Toxic Masculinity

As a man who does not necessarily conform to the traditional male archetype – the strong, assertive jock who would much rather play basketball than write this blog post – I have always struggled under society’s expectation that I should “man up” and begin to display signs of traditional masculinity as I have gotten older. Only recently have I been able to analyze my situation and understand how the way in which society raises boys has created a very narrow definition for what a boy should think, do, and be. This toxic masculinity negatively affects all men, and leads to a perpetuation of prejudice as men attempt to conform to traditional male roles by repressing behavior deemed as girly or by discriminating against “other” people as a defense of (or perhaps an assertion of) their machismo.

The most effective way to cause emotional pain within a man is to tell him that, in fact, he is not a man at all. Societal constructs that dictate what is “masculine” and what is not are based upon centuries-old ideas about an inherent difference between the sexes – women are naturally more caring, more compassionate, and are better suited for a docile life while men are naturally more aggressive, more pragmatic, and better fit to lead and rule. In other words, this outdated thinking puts forth the notion that anything relating to women implies weakness while male-related activities imply strength. As such, men feel as if they cannot stray from activities that reinforce this manliness for fear of social ostracism and discrimination (bringing to light the close relationship between ideas about masculinity and sexuality). This is why phrases like “you throw like a girl” or “grow a pair” hold so much weight with men – the first reinforces the idea that men must be physically strong (and women weak) and the second asserts that true men (the only men who would presumably have a pair) must only conform to the traditional idea of men as strong, assertive, emotionally closed off, and unable to process emotions.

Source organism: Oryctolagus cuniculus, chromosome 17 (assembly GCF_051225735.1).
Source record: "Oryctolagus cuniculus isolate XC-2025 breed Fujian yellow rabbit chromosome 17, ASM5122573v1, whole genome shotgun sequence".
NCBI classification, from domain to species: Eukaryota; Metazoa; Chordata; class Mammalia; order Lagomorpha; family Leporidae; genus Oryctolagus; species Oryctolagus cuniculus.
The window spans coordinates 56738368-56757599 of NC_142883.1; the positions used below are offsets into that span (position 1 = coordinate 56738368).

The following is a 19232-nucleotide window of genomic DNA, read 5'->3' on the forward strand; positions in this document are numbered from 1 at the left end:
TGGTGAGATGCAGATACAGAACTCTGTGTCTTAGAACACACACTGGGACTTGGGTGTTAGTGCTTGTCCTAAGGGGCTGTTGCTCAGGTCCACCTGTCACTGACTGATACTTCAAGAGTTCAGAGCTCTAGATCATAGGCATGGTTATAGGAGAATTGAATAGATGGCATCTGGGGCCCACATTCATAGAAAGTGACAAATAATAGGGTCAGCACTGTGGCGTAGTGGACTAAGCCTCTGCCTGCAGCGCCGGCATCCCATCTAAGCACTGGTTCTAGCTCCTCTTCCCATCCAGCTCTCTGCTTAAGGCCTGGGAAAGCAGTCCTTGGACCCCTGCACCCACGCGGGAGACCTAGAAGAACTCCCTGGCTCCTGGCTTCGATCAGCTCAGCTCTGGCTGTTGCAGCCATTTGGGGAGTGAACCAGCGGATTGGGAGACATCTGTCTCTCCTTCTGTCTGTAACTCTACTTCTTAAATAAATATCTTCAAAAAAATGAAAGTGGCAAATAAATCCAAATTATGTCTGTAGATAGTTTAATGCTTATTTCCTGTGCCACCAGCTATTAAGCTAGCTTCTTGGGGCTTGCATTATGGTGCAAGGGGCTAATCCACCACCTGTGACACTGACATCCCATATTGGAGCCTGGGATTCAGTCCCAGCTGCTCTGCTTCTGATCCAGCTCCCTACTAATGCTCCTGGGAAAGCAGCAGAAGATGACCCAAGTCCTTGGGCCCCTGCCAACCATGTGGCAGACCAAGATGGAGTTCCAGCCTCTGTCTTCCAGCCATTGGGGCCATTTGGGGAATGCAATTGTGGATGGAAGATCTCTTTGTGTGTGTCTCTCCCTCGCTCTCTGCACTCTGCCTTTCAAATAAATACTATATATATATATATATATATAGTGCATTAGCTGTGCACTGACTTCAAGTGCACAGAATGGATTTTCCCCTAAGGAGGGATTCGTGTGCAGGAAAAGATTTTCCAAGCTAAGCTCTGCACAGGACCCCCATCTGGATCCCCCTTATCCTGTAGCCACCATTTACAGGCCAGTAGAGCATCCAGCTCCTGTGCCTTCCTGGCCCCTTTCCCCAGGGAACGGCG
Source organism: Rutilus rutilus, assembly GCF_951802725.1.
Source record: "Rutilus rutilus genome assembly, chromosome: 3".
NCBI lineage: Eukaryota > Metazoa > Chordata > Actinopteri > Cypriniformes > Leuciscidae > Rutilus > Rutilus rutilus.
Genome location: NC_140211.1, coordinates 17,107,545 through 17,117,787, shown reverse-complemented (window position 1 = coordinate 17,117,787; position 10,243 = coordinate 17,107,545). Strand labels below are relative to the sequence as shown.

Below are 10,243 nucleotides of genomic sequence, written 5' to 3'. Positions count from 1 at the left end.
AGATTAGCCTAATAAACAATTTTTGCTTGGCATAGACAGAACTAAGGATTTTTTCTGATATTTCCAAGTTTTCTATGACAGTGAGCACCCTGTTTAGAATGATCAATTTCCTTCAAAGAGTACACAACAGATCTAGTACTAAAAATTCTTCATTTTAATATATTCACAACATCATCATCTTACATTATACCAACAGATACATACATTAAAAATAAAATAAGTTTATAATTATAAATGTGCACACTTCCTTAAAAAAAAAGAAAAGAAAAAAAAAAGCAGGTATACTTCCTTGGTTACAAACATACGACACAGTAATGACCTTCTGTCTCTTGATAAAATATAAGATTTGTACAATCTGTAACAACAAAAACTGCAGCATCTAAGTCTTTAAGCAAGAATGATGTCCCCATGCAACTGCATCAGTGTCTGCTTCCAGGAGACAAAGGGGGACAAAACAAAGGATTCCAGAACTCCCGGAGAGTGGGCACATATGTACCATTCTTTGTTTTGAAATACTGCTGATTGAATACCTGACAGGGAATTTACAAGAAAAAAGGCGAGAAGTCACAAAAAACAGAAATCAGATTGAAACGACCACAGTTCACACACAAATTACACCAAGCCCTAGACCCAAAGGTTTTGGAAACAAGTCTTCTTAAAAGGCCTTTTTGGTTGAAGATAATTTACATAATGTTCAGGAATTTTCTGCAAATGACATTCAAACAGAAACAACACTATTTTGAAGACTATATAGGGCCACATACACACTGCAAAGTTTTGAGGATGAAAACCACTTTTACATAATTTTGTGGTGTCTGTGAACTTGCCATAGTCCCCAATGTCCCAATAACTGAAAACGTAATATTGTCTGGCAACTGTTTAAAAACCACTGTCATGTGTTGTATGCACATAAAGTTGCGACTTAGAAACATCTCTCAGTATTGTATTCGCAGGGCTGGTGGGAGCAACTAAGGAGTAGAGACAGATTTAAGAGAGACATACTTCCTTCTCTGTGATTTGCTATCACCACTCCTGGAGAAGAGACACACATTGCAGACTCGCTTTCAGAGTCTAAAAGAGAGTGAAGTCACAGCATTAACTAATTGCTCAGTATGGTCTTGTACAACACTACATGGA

Through their upbringing and early socialization, many men never learn how to properly process their emotions, therefore leading to bouts of anger and spontaneous violence. Toxic masculinity, evident in the perception of a “competition” between males, leads boys to attempt to one-up one another through assertions of their masculinity (which perpetuates rape culture as men collectively view women as a prize that should be caught and shown off). Even in simple things that restrict men in their ability to express – such as the assertion that boys cannot like the color pink or dye their hair – serve to deprive men of their own identity and inevitably lead to inquiries from others regarding their sexuality and, in turn, their maleness as a whole.

Men must attempt to help each other overcome massive societal controls while simultaneously stuck in a culture that promotes male competition and violence. Only through the acceptance of the fact that masculinity in and of itself is restrictive because of its inherently defining nature can men collectively work to grow as they shed generations of unnecessary expectations and values.
— Stefano Pastrana, House of Sagan